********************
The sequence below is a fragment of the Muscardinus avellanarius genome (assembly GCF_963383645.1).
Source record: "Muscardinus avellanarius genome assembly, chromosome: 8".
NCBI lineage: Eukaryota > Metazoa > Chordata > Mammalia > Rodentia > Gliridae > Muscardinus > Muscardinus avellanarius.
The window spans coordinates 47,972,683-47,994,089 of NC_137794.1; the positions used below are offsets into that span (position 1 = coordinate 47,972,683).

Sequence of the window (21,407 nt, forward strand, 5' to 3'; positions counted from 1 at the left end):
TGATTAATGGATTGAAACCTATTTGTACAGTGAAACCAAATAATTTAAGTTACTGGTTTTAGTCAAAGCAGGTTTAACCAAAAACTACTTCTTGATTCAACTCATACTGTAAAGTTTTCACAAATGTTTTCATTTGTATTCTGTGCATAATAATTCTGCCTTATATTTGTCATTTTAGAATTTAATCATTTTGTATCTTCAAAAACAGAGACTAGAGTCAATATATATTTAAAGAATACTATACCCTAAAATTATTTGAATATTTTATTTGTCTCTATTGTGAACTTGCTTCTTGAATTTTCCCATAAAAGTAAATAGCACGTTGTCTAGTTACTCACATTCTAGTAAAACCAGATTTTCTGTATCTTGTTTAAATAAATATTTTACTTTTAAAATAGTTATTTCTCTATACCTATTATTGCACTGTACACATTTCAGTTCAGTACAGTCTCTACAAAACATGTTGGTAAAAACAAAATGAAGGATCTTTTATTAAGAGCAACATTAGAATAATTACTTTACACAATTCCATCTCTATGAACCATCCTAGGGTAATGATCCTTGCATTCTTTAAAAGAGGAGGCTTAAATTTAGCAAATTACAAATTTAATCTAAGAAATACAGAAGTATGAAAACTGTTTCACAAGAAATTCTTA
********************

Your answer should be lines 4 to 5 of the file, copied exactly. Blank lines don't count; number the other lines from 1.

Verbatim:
The window spans coordinates 47,972,683-47,994,089 of NC_137794.1; the positions used below are offsets into that span (position 1 = coordinate 47,972,683).

Sequence of the window (21,407 nt, forward strand, 5' to 3'; positions counted from 1 at the left end):